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Carol Carlson: Opening the doors at Laguna’s youth shelter

Story by SAMANTHA WASHER

Photos by Mary Hurlbut

Waymakers Laguna Beach Youth Shelter (formerly Community Services Programs) will celebrate 40 years of service this year. The six-bed shelter for youths between the ages of 11 and 17 supports youths and their families who are in crisis. Carol Carlson is the shelter’s Program Director, Children’s Crisis Residential Program, a position she has held for the last 10 years. That she spends her days (and sometimes nights) working with youths in crisis is still somewhat surprising to this former banker whose involvement with the shelter began as a volunteer over 20 years ago. “If you had told me then that I’d be doing this now, I would not have believed it,” says Carlson energetically. And yet, she wouldn’t have it any other way. “I can’t imagine doing anything else at this point,” she adds. 

A first ever open house for the youth shelter on March 14th

I was fortunate enough to visit Carlson at the Laguna Beach shelter. For obvious reasons, it isn’t a place that is generally open to the public to tour. However, to celebrate their 40 years and as a thank you to the community for their support, Carlson is hosting an open house at the shelter on March 14 from 7 a.m. to 7 p.m. It is the first time such an event will be held at the shelter. There will be a shuttle running from the Neighborhood Congregational Church all day as parking is tight. “We work really hard to be a good neighbor,” says Carlson.

Over the shelter’s 40 years, the mission has never changed

While being a good neighbor is important to Carlson and staff, their primary mission is to help youths in crisis. In its 40 years that mission has not changed. However, the crises the kids face have definitely evolved, according to Carlson. She handed me a sheet of paper documenting the changes over the last four decades. 

Carol Carlson close up

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Carol Carlson has been with the Waymakers Laguna Beach youth shelter for 20 years. She is currently the Program Director, Children’s Crisis and Residential Program.

Same mission, different issues

From 1979-89, the shelter’s clients were split 50/50 boys and girls. Most were runaways referred by law enforcement and cigarette smoking was the substance of choice. After two weeks, 91 percent of the kids were reunited with their parents.

From 1990-2000, the shelter served more kids coming from single-family households. There was still a 50/50 split between boys and girls, and it was middle schools and high schools that were making the majority of the referrals. Drug education became a bigger part of the group topics, yet still 90 percent of the children were reunited with their families after two weeks.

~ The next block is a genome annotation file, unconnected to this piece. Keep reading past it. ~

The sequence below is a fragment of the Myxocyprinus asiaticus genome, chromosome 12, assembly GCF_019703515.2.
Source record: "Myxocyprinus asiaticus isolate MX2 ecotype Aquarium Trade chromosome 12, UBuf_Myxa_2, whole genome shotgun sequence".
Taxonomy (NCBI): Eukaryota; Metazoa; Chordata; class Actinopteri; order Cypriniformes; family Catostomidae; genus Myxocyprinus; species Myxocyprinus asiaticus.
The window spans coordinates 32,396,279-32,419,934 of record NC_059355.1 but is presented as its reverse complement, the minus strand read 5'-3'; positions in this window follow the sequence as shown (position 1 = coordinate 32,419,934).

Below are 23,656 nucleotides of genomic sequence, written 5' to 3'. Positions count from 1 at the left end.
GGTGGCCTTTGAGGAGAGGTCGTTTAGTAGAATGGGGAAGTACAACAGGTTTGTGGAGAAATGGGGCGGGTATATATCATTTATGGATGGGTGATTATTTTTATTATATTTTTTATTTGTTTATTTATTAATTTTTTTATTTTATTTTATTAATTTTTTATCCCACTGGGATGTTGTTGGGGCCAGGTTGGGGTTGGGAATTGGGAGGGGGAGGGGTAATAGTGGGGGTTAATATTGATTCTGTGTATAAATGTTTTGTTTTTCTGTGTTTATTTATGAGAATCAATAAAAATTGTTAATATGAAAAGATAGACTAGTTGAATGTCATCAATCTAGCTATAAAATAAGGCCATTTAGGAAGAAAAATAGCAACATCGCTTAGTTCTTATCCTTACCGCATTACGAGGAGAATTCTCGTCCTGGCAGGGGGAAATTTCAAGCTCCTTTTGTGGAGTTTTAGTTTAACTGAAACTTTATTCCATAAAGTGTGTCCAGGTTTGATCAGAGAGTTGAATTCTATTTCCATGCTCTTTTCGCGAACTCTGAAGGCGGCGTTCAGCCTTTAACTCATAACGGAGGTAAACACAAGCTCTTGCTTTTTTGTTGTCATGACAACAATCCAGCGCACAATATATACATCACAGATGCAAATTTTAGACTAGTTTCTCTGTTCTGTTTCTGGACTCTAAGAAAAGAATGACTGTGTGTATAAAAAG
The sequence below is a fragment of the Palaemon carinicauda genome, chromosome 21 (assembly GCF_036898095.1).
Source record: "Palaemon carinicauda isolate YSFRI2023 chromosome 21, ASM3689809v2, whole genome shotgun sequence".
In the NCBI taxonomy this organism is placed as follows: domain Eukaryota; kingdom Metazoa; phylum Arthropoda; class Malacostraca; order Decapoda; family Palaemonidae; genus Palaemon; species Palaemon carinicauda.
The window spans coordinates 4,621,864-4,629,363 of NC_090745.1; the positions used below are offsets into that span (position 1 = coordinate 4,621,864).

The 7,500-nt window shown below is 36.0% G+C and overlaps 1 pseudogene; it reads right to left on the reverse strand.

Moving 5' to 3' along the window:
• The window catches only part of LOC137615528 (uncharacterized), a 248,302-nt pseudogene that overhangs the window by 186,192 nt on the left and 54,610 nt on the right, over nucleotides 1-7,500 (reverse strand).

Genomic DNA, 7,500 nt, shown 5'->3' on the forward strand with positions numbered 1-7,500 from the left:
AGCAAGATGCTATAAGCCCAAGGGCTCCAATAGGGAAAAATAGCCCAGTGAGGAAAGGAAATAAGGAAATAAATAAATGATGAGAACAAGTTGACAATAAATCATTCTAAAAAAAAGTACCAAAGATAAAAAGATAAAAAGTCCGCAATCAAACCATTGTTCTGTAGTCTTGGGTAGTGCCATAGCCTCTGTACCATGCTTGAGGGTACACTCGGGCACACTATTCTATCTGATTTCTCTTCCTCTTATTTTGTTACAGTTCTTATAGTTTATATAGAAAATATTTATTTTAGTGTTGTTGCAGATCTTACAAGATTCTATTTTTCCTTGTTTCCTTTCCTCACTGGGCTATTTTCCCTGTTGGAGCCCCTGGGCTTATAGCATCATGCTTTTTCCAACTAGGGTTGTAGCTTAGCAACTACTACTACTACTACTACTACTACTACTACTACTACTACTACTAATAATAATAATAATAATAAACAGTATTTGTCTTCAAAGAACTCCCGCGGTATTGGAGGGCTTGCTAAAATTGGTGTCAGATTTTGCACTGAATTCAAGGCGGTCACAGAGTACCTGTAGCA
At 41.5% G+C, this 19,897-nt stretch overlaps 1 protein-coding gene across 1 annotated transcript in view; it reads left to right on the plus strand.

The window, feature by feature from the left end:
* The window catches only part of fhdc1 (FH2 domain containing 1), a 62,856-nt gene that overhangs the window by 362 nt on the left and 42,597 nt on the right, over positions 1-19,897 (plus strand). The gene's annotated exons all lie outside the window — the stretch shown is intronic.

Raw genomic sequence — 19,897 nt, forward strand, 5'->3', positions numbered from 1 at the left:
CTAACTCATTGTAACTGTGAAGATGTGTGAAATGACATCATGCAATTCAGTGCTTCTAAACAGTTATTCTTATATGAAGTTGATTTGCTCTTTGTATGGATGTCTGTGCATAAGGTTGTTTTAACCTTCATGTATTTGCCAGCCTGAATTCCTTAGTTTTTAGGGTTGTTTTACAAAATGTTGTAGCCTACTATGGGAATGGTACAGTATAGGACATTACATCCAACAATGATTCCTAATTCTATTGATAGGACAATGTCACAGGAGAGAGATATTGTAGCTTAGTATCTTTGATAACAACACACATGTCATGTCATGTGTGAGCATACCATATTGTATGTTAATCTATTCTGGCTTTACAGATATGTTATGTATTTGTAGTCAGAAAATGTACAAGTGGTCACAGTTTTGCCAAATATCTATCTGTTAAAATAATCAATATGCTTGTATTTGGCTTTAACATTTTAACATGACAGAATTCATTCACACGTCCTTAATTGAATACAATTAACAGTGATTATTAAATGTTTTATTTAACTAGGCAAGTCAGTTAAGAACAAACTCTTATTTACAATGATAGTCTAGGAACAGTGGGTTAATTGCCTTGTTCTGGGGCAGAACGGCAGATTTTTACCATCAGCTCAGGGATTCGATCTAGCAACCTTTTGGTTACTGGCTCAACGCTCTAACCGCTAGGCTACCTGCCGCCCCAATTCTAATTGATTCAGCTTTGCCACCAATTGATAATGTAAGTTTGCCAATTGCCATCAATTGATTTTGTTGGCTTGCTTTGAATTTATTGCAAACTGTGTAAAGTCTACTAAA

Dealing with a rise in mental illness

As Carlson writes, “The millennium brought about new challenges.” By 2006 most referrals were for children with mental illnesses. Another shelter was opened in Huntington Beach to help accommodate the growing wait list. A shift in the balance began to occur with 65 percent female and 35 percent male referrals. The length of stay grew to three weeks with a 94 percent success rate (defined as reunification with families).

By 2010 referrals grew even more, prompting the opening of a third shelter in Tustin. Most of the children, now a 75 percent/25 percent split in favor of girls, have been diagnosed with depression and have either attempted or threatened to attempt suicide. Carlson explains that the gender shift does not indicate that girls are faring worse than boys. “Girls are more likely to seek help,” she says. “And males use more lethal means.” 

Carol Carlson bike

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The Laguna Beach shelter will be opening its doors to the public for the first time in 40 years

The importance of asking for help

Carlson states this harrowing piece of information in the matter of fact manner of someone who deals with these tragedies on a daily basis. The good news is that when help is asked for, the end result is 90 percent positive at all three shelters run by Waymakers. This means that over 300 kids and 800 of their family members are positively impacted by this intervention. And that’s what keeps Carlson going. “It gives me a lot of personal growth,” she says of her work at the shelter. “As long as the kids are out there, I want to keep doing this.”

Helping families feel stronger